If you – as most listeners to this podcast – work in media, marketing or advertising, chances are you know of Minjae Ormes. Most recently global head of partnerships for YouTube, and for the past couple of years chief marketing officer of disruptive phone service from Verizon, Visible. She personally has been visible for her innovative, and appropriately “disruptive” approaches to marketing the new service, but more recently she’s been seen in various trades and on panels describing how they’ve embraced broadcast TV campaigns for the first time. That said, Minjae is also widely respected as a mentor to women in business, and a role model as leader.

E.B. and Minjae Ormes after our first interview in 2019
Her thoughtful comments – both in this interview as well as in sharing more of her personal journey the first time I interviewed her in March of 2019 — on learning to adapt to new cultures and countries are as insightful as her marketing approaches are. So, since she made the time for me on her actual birthday this week, we made sure to discuss not just her shift from event marketing to mass media, etc., but — like in my last episode with Sree Sreenivasan — the absolute need to embrace empathy in our professional and personal paths.
  • I think you’ll get her tone from this quote: “How do we first and foremost create the kinds of experiences that people expect now across the industry? Just the simplicity, the seamlessness, but also the humanity with which you show up as a brand and a business.”
  • She also explains their pandemic pivot: “going into April, our traffic and some of the KPIs were actually picking right back up, which told us that phone services are one of those things that people rely on, no matter what happens, if not more so now. It’s been an interesting exercise, both in listening, but also… as all of us as marketers can’t really do create a production the way we used to it created spaces for us to think about what’s old is new and new is old again, and different ways to ultimately listen to consumers and what they’re telling us implicitly and explicitly for us to follow their lead.”
  • Another visible difference in Minjae’s approach? Making a difference in people’s lives. Literally. Hear her description of their pro-social campaign, #VisibleActsofKindness, and the story of one customer that moved her most, plus how they supported volunteers forced to immediately return from Peace Corps volunteering.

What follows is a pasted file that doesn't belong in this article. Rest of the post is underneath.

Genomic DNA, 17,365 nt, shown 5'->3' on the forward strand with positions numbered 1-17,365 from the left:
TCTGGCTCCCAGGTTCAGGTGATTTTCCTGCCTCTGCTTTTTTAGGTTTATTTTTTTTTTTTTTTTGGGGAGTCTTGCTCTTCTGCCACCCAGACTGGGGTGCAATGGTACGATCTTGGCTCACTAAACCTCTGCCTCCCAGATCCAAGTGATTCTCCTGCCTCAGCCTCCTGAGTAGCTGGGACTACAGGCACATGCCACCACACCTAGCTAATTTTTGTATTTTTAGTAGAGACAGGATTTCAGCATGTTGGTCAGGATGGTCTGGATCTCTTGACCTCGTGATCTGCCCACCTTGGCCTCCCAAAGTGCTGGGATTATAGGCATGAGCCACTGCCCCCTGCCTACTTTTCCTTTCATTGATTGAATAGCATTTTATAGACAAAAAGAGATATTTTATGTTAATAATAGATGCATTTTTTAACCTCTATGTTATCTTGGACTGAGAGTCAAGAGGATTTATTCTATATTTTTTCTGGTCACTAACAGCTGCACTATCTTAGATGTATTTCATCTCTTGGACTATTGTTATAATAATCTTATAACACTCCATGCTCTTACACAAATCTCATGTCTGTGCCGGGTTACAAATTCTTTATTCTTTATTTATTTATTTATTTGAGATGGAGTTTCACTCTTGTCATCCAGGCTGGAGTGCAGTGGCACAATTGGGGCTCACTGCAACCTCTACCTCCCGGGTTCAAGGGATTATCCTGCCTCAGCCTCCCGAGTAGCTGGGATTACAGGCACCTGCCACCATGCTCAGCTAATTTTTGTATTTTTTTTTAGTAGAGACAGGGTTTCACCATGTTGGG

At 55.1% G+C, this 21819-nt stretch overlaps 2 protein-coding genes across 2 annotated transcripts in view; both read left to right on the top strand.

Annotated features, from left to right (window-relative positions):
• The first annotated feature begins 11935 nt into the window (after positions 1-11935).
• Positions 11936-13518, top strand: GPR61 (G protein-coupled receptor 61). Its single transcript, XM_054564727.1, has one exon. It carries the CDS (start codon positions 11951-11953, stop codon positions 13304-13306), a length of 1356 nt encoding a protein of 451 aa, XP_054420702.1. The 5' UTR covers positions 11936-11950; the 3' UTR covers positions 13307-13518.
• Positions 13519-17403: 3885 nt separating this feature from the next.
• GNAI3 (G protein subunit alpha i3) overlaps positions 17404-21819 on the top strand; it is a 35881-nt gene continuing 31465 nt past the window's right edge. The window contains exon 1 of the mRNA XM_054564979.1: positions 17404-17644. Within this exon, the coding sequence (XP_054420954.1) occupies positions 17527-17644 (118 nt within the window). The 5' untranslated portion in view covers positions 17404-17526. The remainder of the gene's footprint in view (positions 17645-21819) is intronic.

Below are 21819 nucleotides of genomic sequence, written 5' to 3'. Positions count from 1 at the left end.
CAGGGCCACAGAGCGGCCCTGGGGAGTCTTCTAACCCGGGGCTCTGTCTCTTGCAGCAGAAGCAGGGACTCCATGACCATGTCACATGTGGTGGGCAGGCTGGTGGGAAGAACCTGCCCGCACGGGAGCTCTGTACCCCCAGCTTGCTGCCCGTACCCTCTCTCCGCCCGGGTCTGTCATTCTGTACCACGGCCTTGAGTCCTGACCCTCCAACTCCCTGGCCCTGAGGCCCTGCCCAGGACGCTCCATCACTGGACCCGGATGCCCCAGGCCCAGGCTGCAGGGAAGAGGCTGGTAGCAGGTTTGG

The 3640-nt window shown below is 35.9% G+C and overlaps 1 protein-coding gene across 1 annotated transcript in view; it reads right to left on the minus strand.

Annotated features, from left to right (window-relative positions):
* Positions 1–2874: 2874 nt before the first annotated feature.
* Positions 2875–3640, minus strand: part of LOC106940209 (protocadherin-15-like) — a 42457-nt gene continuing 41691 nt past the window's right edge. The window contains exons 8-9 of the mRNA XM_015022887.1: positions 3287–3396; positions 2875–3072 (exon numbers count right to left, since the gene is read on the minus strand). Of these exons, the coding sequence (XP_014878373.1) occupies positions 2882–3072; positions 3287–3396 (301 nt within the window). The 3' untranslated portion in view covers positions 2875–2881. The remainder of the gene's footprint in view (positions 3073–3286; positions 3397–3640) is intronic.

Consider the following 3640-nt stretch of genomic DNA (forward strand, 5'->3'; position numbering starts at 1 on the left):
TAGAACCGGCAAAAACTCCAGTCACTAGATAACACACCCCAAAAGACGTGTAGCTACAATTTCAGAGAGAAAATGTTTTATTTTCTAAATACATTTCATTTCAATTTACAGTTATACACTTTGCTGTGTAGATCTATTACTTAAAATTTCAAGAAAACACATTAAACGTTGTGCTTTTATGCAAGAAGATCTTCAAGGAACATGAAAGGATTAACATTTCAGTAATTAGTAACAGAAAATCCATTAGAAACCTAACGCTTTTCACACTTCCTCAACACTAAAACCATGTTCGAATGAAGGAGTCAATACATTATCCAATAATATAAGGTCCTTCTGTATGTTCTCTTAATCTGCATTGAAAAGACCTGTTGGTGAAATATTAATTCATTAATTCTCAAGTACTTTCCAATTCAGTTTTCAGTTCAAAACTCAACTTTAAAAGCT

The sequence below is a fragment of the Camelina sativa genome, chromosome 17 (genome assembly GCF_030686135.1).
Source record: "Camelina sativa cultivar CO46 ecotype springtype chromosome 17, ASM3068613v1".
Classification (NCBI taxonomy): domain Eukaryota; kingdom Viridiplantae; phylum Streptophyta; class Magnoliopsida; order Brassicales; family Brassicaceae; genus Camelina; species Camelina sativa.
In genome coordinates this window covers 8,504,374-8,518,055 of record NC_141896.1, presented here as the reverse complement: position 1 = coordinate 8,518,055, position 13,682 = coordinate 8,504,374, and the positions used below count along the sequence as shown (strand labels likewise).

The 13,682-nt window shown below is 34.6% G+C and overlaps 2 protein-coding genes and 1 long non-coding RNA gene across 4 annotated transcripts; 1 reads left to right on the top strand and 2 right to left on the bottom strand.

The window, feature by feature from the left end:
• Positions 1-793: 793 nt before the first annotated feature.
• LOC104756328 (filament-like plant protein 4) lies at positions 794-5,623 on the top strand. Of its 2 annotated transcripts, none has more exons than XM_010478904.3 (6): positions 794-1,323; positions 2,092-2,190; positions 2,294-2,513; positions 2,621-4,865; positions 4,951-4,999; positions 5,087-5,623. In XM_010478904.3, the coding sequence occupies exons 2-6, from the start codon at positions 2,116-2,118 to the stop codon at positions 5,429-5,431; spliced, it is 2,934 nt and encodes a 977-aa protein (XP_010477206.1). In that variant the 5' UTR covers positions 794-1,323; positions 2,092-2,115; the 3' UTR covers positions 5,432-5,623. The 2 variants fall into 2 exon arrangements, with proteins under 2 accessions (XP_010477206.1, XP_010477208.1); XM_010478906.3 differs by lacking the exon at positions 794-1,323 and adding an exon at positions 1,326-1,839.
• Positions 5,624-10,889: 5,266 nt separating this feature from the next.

A final note, while Visible’s difference is that it has no brick and mortar locations, many of its parent company retail stores were looted and stripped bare during protests this week. Verizon also just donated $10 million to social justice organizations, including the Urban League and NAACP. So to honor the legacy of necessary change that we will hopefully learn from the death of Floyd, I am publishing on his memorial date so these words might inspire some to consider how they listen, and how they market to all people, with respect.

 

What Is It Like to Be a Girl of Color?

These middle school girls in Brooklyn are speaking up about being a girl of color in America.

Posted by Global Citizen on Tuesday, June 2, 2020

 


The Scoop from Sree on Good Talks, Listening and Journalistic Integrity



As we crave connection during these isolating times, Sree Sreenivasan has stepped up to bring people around the world together, sometimes several times a day. While almost 80 straight days in a row of recording his Global COVID-19 show drove his family to furlough him from his own home during livestreaming hours, this social and digital media expert, known by many as “@Sree”, has an expanded family of connections that faithfully gather round for a dose of positivity.

And every Sunday, they tune-in again for his New York Times “readalong,” now five years running, with his own scintillating and scholarly guests perusing the paper and op-eds alongside him. So, that’s 80 days in a row and literally twice on Sunday. Did I mention his 21 years of conducting Social Media Weekend gatherings to educate on the latest tools and tactics? How about his frequent appearances on radio, or CNBC as a tech-expert?

Hear why this the former chief digital officer for The Metropolitan Museum of Art is now focused on the art of generous content both altruistically and, candidly, as a business development vehicle for his digital marketing and virtual event business. Less generous, perhaps, in his opinion of social ISSUES, Sree’s stories – from adjusting to new countries and his quirky love of comic strip Calvin and Hobbes to how he adopted new communication tactics to connect people through every crisis of the past two decades – are equally passionate. The throughline is also his ardent belief in journalistic integrity, veracity and humanism.

We joke about how his livestreams and social sharing are the perfect outlet for a man who likes to talk, but with Sree, people want to listen. He’s learned the art of that, too.

Listen to the inaugural Marshall Loeb visiting professor at Stonybrook University, and former Columbia University journalism professor,  Sree Sreenivasan, and you’ll hear why.

We also discuss:

  • His humble and sometimes humiliating path to acculturating to America